Chicago Teachers Union members voted last week to give their leadership the authority to scrap the union's contract with the Chicago Board of Education and call a strike because teachers have not received a promised salary increased this year.
The specter of a possible strike over the salary issue was one of the issues cited by Standard & Poor's Corp. on Oct. 6 when it assigned a negative outlook to the board's BBB rating on $75 million of outstanding general obligation debt.
Union members are angry that the board froze teacher salaries in its $2.3 billion fiscal 1992 budget, instead of funding a 7% pay raise called for in the union's contract, explained Jackie Gallagher, a union spokeswoman.
The board exercised a contingency clause in the teachers union contract that allows it to reopen negotiations on salary increases if there is not enough money to fund them, according to Linda Matsumoto, a board spokeswoman. Facing an estimated $315 million shortfall when it began drafting its fiscal 1992 budget in May, the board eliminated $78 million of that deficit by freezing all employee salaries at fiscal 1991 levels. Other cuts eliminated the remaining shortfall and balanced the budget.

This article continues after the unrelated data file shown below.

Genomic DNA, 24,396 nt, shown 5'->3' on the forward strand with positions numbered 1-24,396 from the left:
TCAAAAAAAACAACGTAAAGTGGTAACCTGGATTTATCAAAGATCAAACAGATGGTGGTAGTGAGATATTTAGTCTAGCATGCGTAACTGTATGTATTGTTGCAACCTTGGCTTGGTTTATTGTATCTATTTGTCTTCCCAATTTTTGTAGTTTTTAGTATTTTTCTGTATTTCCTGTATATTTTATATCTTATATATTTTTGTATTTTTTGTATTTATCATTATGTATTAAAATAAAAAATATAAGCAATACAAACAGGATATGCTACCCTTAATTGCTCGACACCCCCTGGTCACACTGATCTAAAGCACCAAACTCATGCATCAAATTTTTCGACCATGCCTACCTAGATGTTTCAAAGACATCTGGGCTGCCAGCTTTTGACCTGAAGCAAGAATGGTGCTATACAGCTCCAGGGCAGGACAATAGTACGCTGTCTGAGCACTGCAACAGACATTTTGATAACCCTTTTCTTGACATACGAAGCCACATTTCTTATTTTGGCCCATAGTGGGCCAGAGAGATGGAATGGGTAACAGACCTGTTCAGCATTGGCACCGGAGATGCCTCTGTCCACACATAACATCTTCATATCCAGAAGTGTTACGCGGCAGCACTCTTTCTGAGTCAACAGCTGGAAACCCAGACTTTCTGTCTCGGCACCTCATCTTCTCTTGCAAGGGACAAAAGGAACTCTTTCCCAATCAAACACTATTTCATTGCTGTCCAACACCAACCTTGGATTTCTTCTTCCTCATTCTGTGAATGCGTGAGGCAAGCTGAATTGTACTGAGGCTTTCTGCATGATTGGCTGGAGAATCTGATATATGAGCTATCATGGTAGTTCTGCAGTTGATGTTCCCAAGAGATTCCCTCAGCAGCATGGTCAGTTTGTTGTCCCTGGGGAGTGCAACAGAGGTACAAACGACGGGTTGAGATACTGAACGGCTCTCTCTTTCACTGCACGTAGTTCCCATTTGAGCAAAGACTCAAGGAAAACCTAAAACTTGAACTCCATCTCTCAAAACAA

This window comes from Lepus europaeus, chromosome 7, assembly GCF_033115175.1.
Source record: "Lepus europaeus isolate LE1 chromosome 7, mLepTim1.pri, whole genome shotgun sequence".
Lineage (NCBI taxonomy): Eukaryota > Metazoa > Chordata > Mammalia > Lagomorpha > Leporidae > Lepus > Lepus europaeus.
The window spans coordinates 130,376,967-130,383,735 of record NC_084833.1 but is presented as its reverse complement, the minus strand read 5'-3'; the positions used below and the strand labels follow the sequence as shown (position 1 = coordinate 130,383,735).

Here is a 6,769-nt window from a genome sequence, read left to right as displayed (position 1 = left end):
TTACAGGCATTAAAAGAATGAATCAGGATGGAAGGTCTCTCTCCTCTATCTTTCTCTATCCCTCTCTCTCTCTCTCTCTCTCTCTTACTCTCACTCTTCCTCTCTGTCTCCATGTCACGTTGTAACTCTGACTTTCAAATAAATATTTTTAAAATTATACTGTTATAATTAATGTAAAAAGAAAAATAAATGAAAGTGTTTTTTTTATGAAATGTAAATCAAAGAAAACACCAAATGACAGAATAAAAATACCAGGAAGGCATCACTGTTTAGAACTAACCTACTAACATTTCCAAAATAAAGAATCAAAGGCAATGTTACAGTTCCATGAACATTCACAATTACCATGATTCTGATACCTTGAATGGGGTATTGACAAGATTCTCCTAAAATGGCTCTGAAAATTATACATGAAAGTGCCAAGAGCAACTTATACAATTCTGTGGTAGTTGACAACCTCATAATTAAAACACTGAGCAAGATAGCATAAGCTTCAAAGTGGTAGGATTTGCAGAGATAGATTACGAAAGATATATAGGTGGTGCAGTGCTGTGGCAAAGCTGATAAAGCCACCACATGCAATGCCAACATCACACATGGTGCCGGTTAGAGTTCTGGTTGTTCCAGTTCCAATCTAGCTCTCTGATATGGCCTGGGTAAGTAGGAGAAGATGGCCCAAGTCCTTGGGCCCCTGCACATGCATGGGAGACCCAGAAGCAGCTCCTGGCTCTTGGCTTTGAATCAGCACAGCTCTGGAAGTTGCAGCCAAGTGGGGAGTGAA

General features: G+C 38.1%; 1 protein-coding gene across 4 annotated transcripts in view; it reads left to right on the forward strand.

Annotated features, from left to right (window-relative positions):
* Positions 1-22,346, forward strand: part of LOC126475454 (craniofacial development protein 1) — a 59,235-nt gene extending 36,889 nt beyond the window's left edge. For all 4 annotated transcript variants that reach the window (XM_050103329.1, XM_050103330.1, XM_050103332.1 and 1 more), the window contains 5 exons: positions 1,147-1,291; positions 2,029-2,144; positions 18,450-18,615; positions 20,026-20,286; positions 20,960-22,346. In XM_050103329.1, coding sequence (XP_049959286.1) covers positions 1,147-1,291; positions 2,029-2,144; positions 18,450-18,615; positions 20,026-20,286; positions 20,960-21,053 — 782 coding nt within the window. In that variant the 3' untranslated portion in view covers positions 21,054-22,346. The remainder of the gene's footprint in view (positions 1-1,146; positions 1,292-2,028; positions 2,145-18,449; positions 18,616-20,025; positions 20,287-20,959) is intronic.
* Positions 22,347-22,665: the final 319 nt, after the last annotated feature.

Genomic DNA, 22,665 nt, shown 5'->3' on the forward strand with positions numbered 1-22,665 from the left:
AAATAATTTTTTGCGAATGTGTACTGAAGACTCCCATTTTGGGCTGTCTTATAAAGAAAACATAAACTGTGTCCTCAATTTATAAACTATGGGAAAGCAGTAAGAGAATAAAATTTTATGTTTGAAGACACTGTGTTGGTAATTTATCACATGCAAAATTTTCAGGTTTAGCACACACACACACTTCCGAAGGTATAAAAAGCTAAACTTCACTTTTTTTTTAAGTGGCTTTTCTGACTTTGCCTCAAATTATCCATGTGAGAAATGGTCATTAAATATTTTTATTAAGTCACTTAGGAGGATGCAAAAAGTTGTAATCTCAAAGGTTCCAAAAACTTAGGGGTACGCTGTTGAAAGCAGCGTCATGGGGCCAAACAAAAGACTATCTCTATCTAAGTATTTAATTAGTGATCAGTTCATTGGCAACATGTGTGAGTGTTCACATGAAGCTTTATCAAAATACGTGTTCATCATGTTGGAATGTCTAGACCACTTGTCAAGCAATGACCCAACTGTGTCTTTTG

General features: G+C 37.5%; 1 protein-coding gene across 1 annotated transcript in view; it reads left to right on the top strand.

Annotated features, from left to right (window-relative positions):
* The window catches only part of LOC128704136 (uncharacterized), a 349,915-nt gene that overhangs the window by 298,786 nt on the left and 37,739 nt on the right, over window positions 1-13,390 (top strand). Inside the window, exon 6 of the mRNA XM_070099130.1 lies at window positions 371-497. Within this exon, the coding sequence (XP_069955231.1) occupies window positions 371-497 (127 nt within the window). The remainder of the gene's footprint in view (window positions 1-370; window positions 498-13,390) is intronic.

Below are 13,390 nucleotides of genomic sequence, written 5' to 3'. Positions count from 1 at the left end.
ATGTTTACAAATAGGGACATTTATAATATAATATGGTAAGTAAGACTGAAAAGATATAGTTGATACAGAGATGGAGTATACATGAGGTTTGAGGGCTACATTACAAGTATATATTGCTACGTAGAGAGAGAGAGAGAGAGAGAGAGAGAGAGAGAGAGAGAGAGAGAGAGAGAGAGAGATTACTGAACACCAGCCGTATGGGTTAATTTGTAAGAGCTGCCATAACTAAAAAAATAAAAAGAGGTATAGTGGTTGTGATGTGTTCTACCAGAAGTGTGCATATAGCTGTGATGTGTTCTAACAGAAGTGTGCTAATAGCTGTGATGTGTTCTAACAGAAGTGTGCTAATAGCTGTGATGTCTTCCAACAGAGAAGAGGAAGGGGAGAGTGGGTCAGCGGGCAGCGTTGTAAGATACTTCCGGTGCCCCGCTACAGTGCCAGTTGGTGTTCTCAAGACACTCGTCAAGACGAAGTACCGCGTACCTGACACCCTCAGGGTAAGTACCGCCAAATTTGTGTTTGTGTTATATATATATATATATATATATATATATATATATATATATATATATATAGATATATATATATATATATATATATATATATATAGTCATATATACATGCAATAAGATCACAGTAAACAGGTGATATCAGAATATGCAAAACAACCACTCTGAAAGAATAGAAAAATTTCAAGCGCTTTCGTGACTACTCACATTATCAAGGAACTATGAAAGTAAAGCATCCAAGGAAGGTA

The two sides have been negotiating on the issue since the fiscal 1992 budget took effect Sept. 1, but no progress has been made, Ms. Gallagher said. If the 7% raise is not funded, the union on Nov. 13 will void the remaining two years of the three-year contract and go on strike as early as Nov. 18, she said.
Under the contract, the union is allowed to terminate the agreement if the board does not live up to its terms, Ms. Gallagher maintained.
The lack of a contract with the teachers union would put a hole in the board's budget for this fiscal year. Ms. Matsumoto said $50 million of teachers union pension funds that are scheduled to be transferred into the board's operating fund are contingent on the existing contract being in place.